Strategies to address the panoply of concerns related to gentrification and displacement have begun to surface, and many cities are looking for more robust tools to promote the development of more housing options for individuals and families earning from 60% to 120% of an area’s mean income (AMI). The first two proposals in Mayor Bill de Blasio’s plan to create 200,000 units of affordable housing by 2024 were recently passed by New York’s City Council (articles can be found here and here). The first proposal is known as Mandatory Inclusionary Housing (MIH) which establishes quantities and types affordable housing that must be included in new developments that require any type of variance. The second proposal is Zoning for Quality and Affordability (ZQA), providing specific zoning requirements and incentives for affordable housing development in every borough of the city. These ambitious proposals are seen by many other cities as the benchmark for future development of affordable housing.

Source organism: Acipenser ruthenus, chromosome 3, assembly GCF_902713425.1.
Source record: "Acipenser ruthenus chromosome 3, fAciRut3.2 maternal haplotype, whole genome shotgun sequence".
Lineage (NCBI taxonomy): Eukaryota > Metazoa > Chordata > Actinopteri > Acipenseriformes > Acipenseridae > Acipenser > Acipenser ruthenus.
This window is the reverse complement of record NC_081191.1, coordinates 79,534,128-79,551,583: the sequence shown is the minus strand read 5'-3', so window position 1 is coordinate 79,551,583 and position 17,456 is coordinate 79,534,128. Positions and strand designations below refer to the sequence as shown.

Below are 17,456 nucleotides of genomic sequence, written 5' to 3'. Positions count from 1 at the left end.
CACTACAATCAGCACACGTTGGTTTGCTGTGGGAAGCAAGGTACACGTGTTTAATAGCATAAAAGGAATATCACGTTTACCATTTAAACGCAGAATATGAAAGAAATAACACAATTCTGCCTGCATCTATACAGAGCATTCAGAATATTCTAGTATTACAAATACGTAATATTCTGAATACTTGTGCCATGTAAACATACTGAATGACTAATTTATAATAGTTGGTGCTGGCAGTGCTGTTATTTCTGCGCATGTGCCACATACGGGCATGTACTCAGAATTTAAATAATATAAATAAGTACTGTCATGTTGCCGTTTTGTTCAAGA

Expanding the toolbox of cities to foster significant development of affordable housing is crucial. Charleston’s aspirations to create a vibrant, livable region will require tackling difficult systemic problems in this realm, including homelessness and gentrification. Advice has come from all corners such as this editorial written by former Charleston City Councilman Kwadjo Campbell with Rashida Jeffers-Campbell following on the heels of John Tecklenburg’s election as Mayor of Charleston. In this article, Campbell points to immediate opportunities available to local government, such as: overlay zoning; incentivized zoning; a bond used to secure and limit use of available tracts of land; and, committed revenue streams to directed at providers of affordable housing resources.